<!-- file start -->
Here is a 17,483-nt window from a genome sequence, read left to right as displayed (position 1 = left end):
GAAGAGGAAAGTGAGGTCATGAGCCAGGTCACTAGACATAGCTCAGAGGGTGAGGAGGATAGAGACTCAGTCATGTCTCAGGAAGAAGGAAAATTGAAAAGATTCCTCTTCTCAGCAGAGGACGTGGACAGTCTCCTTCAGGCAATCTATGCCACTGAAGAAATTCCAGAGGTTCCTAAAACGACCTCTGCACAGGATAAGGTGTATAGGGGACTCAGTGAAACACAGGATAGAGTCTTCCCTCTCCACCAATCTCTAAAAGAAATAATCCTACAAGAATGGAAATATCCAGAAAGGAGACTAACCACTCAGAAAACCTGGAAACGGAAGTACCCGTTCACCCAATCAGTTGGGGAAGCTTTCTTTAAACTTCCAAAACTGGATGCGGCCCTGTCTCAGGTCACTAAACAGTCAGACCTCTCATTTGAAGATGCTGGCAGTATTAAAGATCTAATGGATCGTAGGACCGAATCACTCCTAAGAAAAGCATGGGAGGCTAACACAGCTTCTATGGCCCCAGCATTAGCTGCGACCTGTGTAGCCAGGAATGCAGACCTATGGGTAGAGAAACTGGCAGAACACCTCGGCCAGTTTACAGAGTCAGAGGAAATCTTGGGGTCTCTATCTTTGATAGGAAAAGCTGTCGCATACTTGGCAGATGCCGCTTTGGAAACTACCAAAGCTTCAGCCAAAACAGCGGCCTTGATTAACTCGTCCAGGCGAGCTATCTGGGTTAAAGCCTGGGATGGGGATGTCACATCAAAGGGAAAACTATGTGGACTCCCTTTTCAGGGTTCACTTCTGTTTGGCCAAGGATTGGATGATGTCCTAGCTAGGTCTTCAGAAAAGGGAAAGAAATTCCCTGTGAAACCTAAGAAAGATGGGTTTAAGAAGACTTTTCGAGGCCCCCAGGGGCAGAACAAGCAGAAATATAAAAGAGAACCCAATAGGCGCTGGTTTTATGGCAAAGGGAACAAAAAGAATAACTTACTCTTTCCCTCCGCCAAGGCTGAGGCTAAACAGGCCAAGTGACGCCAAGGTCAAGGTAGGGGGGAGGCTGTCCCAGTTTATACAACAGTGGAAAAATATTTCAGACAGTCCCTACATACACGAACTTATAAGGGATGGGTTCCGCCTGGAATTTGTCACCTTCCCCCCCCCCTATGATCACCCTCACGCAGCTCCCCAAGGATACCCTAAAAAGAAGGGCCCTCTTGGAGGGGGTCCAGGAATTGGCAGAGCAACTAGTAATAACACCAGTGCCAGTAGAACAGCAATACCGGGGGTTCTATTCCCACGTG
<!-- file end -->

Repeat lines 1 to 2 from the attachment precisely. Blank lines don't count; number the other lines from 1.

Here is a 17,483-nt window from a genome sequence, read left to right as displayed (position 1 = left end):
GAAGAGGAAAGTGAGGTCATGAGCCAGGTCACTAGACATAGCTCAGAGGGTGAGGAGGATAGAGACTCAGTCATGTCTCAGGAAGAAGGAAAATTGAAAAGATTCCTCTTCTCAGCAGAGGACGTGGACAGTCTCCTTCAGGCAATCTATGCCACTGAAGAAATTCCAGAGGTTCCTAAAACGACCTCTGCACAGGATAAGGTGTATAGGGGACTCAGTGAAACACAGGATAGAGTCTTCCCTCTCCACCAATCTCTAAAAGAAATAATCCTACAAGAATGGAAATATCCAGAAAGGAGACTAACCACTCAGAAAACCTGGAAACGGAAGTACCCGTTCACCCAATCAGTTGGGGAAGCTTTCTTTAAACTTCCAAAACTGGATGCGGCCCTGTCTCAGGTCACTAAACAGTCAGACCTCTCATTTGAAGATGCTGGCAGTATTAAAGATCTAATGGATCGTAGGACCGAATCACTCCTAAGAAAAGCATGGGAGGCTAACACAGCTTCTATGGCCCCAGCATTAGCTGCGACCTGTGTAGCCAGGAATGCAGACCTATGGGTAGAGAAACTGGCAGAACACCTCGGCCAGTTTACAGAGTCAGAGGAAATCTTGGGGTCTCTATCTTTGATAGGAAAAGCTGTCGCATACTTGGCAGATGCCGCTTTGGAAACTACCAAAGCTTCAGCCAAAACAGCGGCCTTGATTAACTCGTCCAGGCGAGCTATCTGGGTTAAAGCCTGGGATGGGGATGTCACATCAAAGGGAAAACTATGTGGACTCCCTTTTCAGGGTTCACTTCTGTTTGGCCAAGGATTGGATGATGTCCTAGCTAGGTCTTCAGAAAAGGGAAAGAAATTCCCTGTGAAACCTAAGAAAGATGGGTTTAAGAAGACTTTTCGAGGCCCCCAGGGGCAGAACAAGCAGAAATATAAAAGAGAACCCAATAGGCGCTGGTTTTATGGCAAAGGGAACAAAAAGAATAACTTACTCTTTCCCTCCGCCAAGGCTGAGGCTAAACAGGCCAAGTGACGCCAAGGTCAAGGTAGGGGGGAGGCTGTCCCAGTTTATACAACAGTGGAAAAATATTTCAGACAGTCCCTACATACACGAACTTATAAGGGATGGGTTCCGCCTGGAATTTGTCACCTTCCCCCCCCCCTATGATCACCCTCACGCAGCTCCCCAAGGATACCCTAAAAAGAAGGGCCCTCTTGGAGGGGGTCCAGGAATTGGCAGAGCAACTAGTAATAACACCAGTGCCAGTAGAACAGCAATACCGGGGGTTCTATTCCCACGTG